So much for the sound of Silence – in Bagan I heard the true sound of peace!

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Bobo takes me to see the town, I decide to ask if I can take the reigns of his horse and he allows me to do so, I begin to feel control, trotting along the empty tree lined side streets of Bagan without a care in the world. I feel at peace, almost at one with nature as there are no windows, no separation between myself and the environment. I feel Zen, it’s almost the same mental euphoria I had on the back of that motorbike, whizzing along feeling free as a kite, however this time it’s a much slower pace. With the hot air on my face I turn my head to the sky and smile. All of a sudden a pack of dogs appears from nowhere, they follow us, running beside to the tune of the horse’s slow trot. Our wonderful horse seems completely unfazed by them, and so they join my little tour.

It is almost sunset and we have a date with another pagoda. I ask that Bobo take me to one off the beaten track somewhere. There is a very popular one that all the tourists flock to. I am told it is an amazing view but it is packed with visitors every sunset, all jostling for pole picture position. Luckily Bobo smiles that slow easy smile I am getting used to and tells me he knows of another one just a few meters shorter in height that people do not seem to go to. Naturally, I opt for this place, I want the peace and the oneness, these places have a lovely calm feeling to them, and I want to feel alone to enjoy this sunset. Amazingly enough the pagoda he takes me to is only a half a kilometer from the popular one! The gate is locked, a few barefoot children come running over.

“Where from, sir?”

“I came from the horse over there.”

“What you looking for, buy painting? Local art, my family business…”

Standard sales pitch met by my standard response. “No, not buying but I would like to see the sunset from this pagoda. That is why I am here.”

“Maybe postcards? You look, you no need to buy.”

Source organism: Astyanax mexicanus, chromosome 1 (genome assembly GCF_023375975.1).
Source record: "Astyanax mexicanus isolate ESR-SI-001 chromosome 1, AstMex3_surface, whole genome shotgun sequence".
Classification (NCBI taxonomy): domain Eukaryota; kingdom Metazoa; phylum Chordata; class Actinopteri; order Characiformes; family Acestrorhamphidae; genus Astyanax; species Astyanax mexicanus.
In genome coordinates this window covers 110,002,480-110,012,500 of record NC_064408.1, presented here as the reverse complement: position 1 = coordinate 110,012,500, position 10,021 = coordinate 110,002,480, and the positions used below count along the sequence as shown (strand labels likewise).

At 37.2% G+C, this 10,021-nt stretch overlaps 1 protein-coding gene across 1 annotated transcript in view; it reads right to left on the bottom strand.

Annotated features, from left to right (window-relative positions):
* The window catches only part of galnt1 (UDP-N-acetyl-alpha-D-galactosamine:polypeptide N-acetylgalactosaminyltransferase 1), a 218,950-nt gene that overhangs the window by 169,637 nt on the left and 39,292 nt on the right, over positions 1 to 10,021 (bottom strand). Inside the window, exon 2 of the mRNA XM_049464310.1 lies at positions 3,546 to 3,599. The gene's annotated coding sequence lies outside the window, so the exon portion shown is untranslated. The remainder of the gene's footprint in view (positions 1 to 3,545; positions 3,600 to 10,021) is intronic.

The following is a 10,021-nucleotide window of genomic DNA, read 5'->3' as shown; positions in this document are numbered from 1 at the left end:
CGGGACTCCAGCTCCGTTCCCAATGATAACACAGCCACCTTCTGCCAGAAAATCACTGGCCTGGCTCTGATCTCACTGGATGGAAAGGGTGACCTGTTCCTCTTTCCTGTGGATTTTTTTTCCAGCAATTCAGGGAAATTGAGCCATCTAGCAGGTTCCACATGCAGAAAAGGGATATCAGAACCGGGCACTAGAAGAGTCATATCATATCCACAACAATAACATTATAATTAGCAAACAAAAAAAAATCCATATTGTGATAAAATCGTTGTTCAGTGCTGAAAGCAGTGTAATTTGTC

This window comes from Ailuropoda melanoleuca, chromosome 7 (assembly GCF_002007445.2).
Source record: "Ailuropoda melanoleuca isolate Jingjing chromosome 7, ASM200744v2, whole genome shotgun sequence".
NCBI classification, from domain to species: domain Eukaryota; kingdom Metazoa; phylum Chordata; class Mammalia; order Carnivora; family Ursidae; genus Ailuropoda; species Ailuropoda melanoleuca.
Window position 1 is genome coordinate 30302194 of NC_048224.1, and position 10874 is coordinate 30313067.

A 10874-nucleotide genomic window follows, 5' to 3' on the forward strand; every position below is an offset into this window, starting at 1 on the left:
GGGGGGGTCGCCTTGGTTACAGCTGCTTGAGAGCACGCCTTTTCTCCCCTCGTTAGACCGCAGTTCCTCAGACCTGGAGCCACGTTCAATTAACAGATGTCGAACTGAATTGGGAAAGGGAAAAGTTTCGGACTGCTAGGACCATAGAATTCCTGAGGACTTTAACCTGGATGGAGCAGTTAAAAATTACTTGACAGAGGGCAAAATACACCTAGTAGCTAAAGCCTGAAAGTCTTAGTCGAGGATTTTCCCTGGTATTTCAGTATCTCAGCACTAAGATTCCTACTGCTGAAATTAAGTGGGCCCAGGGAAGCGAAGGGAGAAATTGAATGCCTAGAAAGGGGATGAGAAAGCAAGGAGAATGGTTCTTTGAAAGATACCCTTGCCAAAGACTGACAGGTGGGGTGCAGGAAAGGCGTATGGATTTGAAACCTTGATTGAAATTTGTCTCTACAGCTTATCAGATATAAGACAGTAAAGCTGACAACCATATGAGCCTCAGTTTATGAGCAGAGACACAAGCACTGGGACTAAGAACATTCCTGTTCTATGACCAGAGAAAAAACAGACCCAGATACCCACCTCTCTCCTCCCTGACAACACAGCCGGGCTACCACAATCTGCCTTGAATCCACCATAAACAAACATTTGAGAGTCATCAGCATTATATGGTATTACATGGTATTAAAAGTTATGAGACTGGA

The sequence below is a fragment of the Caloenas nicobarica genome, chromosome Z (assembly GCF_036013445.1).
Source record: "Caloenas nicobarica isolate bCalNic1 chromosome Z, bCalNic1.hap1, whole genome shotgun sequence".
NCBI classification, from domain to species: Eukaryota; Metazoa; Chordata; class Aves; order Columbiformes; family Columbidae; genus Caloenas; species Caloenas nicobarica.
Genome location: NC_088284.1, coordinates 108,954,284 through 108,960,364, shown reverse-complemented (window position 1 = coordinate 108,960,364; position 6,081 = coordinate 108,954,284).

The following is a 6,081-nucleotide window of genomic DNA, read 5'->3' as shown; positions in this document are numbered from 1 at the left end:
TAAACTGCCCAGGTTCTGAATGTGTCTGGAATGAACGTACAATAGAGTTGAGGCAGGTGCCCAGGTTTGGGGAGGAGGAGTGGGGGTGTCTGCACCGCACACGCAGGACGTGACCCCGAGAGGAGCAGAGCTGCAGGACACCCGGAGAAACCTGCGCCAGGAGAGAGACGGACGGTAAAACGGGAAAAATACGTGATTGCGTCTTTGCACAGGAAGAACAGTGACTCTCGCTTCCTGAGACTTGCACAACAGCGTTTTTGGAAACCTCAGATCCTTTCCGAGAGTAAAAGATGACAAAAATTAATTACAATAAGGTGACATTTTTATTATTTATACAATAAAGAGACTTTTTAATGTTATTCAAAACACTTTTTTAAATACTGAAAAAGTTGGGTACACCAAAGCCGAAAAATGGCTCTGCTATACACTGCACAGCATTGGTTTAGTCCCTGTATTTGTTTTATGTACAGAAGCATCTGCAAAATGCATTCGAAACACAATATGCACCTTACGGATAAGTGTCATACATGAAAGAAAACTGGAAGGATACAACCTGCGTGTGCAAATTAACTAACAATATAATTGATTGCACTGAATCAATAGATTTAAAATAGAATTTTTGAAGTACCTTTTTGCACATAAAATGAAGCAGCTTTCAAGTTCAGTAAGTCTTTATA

After a few more fruitless efforts, they give up and open the door to let me inside. “Maybe you come to me later?”

“Perhaps.” I walk off thanking them not promising anything!

As I walk in, my footsteps echo in the vast empty space. I find myself looking straight into the eyes of another Buddha perched in an alcove above me. There is something about all these Buddha’s, however tall and however intimidating they are still absolutely mesmerizing. Almost every time I see one I am drawn to simply sit in their presence. I am not a Buddhist, yet I feel it. There is a power, which is undeniable, a peace in their aura, a oneness. Once again I can see why this belief is so prevalent. I have read much of the philosophy and it makes perfect sense. Things are starting to make sense, the more time I have to reflect.

I inhale deeply breathing it all in as I stand alone in this wondrous building then I notice a gleam of light to the side and follow it to an opening. There are many stone stairs ahead of me. Almost vertically I climb using my arms to help, following the light until it opens out onto the first roof level of the building. I exit and the vision is one that completely bewilders me. I stare out, eyes wide, at the magnificent view with no idea where to start taking my pictures, where to focus, how to focus. It becomes apparent that pretty much any snap of this view will do it an injustice, this blanket of deep green is punctuated by the largely triangular brick structures all different in their own way, massive, miniature, gold’s and reds and oranges. Flocks of birds swoop in and out of them, children play, the happy sounds drifting into air around me. There’s water running, dogs barking, chickens and goats roaming heads down looking for scraps of food. I coin my own phrase on the spot. This is not the sound of silence it is indeed the sound of peace!